Obtaining a waiver under this act does not set single payer as the model to achieve universal healthcare. In fact, states might choose to go the way of the ACA, a mishmash of employer and individual mandates, greater expansion of Medicaid, and more generous subsidies for the Exchanges. The act would base benefits on the ACA, thus, significant gaps, such as no prescription drug coverage, limited reproductive rights, and no long-term care, would persist. There is nothing in the act that precludes giving Medicare money to private insurance companies, strengthening profit-driven companies to pursue obscene profits and deny care elsewhere. The U.S. would become a nation of 50 different healthcare tiers, at war with each other over federal dollars. States could band into a region to request a waiver application, pitting regions against one another. States unwilling to cover their residents could sit it out, much like the states sitting out Medicaid expansion, creating yet another form of racism and uneven health outcomes. If challenged in court, this new expansion could be ruled "coercive" again, giving some states a political out. But this time, seniors in non-universal states would see their Medicare dollars shunted over to states that provide their residents some form of healthcare. This is the dismantling of Medicare.

Proponents of a state-based universal healthcare approach believe states can be incubators for change, and that ultimately, once one state shows the way, all states will follow. We have yet to see any evidence of this in the U.S., and to bet Medicare on this flawed proposal seems unwise. The Supreme Court ruling set a precedent that states can use federal healthcare dollars as they see fit. Instead of seeing this as the problem, the sponsors of this bill see it as an opportunity to compromise: allow southern states to gut Medicare while allowing more progressive states to "have" universal healthcare.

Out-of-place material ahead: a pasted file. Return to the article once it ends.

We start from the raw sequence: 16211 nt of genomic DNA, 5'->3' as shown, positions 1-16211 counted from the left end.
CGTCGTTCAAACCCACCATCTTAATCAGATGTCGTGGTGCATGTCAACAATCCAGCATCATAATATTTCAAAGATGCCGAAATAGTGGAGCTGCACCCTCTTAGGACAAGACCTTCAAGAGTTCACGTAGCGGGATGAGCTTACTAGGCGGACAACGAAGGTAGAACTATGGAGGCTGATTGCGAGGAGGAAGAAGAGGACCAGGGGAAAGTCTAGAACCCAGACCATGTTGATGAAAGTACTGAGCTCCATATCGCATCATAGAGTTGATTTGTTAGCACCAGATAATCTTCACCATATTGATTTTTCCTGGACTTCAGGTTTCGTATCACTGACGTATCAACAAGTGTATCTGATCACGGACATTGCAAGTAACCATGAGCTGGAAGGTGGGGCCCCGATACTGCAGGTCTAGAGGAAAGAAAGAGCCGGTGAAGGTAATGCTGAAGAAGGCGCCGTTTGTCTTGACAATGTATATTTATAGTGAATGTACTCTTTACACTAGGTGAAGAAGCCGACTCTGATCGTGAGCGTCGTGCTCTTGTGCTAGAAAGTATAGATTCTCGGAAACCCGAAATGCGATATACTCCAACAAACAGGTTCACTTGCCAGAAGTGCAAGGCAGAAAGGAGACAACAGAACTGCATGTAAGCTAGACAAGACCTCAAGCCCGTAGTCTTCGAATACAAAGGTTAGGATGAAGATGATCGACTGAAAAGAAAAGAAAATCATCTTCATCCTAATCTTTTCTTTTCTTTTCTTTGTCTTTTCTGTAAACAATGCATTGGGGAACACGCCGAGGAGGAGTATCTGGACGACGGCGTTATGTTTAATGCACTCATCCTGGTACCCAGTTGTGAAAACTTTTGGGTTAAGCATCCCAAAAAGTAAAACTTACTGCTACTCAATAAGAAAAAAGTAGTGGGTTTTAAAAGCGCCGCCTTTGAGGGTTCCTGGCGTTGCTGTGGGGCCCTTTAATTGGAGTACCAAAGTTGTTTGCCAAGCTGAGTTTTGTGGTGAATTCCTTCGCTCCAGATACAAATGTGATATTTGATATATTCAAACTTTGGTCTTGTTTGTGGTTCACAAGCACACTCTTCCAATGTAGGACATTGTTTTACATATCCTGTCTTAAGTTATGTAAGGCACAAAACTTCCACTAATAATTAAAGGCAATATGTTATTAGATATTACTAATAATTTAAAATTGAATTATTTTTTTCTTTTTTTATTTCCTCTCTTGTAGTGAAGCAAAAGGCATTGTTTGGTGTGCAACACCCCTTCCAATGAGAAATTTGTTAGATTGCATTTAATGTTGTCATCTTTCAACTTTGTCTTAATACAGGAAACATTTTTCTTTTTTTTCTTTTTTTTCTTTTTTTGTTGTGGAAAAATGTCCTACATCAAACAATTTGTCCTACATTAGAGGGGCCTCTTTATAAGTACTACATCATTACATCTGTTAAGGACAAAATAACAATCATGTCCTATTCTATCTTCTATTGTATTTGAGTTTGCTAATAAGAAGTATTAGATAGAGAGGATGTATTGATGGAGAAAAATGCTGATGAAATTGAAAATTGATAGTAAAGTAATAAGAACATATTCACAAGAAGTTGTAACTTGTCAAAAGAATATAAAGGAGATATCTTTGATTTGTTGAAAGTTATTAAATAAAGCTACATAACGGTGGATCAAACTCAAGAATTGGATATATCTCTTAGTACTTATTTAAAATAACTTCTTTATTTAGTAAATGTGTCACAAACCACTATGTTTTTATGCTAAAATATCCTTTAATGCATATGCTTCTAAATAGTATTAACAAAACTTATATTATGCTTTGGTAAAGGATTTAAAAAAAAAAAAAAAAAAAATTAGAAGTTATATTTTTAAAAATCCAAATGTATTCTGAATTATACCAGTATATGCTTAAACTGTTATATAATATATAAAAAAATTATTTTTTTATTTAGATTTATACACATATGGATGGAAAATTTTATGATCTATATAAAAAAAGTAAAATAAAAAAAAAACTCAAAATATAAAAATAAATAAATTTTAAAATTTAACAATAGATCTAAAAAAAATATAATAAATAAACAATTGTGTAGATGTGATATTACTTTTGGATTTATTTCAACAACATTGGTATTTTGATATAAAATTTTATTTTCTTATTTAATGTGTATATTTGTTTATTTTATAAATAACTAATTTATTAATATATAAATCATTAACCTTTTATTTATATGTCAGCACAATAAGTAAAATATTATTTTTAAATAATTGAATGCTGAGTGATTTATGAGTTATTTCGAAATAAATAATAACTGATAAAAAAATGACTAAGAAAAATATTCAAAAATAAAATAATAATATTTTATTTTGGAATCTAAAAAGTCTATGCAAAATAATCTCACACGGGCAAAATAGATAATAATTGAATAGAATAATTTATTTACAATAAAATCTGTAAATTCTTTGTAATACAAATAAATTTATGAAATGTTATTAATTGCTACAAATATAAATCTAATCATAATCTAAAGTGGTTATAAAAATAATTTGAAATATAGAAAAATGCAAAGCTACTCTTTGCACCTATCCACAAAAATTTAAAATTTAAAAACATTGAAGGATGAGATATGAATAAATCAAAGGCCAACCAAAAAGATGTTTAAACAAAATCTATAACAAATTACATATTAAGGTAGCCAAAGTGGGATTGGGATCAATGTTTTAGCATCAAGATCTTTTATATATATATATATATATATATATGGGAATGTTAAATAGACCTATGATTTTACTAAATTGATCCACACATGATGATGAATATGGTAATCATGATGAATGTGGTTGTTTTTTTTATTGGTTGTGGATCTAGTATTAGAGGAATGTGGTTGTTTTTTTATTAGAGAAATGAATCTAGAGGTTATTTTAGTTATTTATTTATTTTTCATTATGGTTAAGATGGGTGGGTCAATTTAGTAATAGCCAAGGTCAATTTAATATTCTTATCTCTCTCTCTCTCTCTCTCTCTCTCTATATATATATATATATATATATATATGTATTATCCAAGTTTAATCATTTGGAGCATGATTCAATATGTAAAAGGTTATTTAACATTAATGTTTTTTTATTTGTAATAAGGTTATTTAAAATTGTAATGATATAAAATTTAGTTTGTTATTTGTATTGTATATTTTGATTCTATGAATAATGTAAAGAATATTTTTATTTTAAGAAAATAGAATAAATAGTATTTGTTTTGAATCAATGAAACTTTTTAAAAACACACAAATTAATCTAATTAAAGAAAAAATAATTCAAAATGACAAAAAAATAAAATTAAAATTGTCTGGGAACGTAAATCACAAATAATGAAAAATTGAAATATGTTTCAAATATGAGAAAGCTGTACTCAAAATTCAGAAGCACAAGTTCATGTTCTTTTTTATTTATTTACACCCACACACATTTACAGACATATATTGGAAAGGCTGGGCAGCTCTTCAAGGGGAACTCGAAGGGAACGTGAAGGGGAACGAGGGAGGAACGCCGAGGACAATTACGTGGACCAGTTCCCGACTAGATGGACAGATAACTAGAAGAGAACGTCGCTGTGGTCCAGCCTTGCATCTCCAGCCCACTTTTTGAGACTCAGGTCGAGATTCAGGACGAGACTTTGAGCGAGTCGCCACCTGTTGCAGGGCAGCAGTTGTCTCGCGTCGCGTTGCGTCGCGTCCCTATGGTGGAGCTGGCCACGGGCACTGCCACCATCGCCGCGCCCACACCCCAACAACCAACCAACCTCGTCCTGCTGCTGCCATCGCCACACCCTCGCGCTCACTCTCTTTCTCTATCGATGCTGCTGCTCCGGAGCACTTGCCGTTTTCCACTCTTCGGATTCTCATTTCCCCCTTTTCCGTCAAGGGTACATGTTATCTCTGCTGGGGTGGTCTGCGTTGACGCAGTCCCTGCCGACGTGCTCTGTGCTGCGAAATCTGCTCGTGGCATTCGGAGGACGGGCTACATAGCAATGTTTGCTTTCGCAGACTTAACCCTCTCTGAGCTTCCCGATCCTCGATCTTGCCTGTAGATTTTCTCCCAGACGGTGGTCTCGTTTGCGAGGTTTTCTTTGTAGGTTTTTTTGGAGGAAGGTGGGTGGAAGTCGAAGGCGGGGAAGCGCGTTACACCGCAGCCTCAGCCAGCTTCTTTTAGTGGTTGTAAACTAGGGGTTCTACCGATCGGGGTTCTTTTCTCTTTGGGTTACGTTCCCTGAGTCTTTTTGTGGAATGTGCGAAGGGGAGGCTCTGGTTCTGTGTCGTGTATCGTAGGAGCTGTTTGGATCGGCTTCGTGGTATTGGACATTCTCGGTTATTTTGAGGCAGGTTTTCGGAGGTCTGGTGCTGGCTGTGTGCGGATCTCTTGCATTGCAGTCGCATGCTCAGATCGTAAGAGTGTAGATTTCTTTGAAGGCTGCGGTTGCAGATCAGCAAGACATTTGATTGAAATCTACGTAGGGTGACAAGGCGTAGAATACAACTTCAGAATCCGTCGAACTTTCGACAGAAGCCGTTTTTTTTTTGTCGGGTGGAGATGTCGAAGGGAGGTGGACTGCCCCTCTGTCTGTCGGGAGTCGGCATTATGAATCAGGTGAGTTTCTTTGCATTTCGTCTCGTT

The U.S. doesn't need to dismantle Medicare, it needs to improve it and expand it to every person. The country must replace its broken, fragmented, profit-driven and racist system with a universal, affordable, accountable, comprehensive, evidence-based, equitable, single-payer national Medicare for all, not Medicare for none. Every resident of every state deserves this. This is something on which we can all agree.

Our work is licensed under Creative Commons (CC BY-NC-ND 3.0). Feel free to republish and share widely.

Ana Malinow

Dr. Ana Malinow has  spent her career taking care of undocumented, refugee, and poor children in Cleveland, Houston and Pittsburgh before moving to San Francisco, where she is currently practicing as a general pediatrician. She is past President of Physicians for a National Health Program (PNHP), an organization of 20,000 health care providers that support single payer national health care.

Kay Tillow

Kay Tillow is the coordinator of the All Unions Committee for Single Payer Health Care, which builds union support for national single payer health care. She lives in Louisville, Kentucky.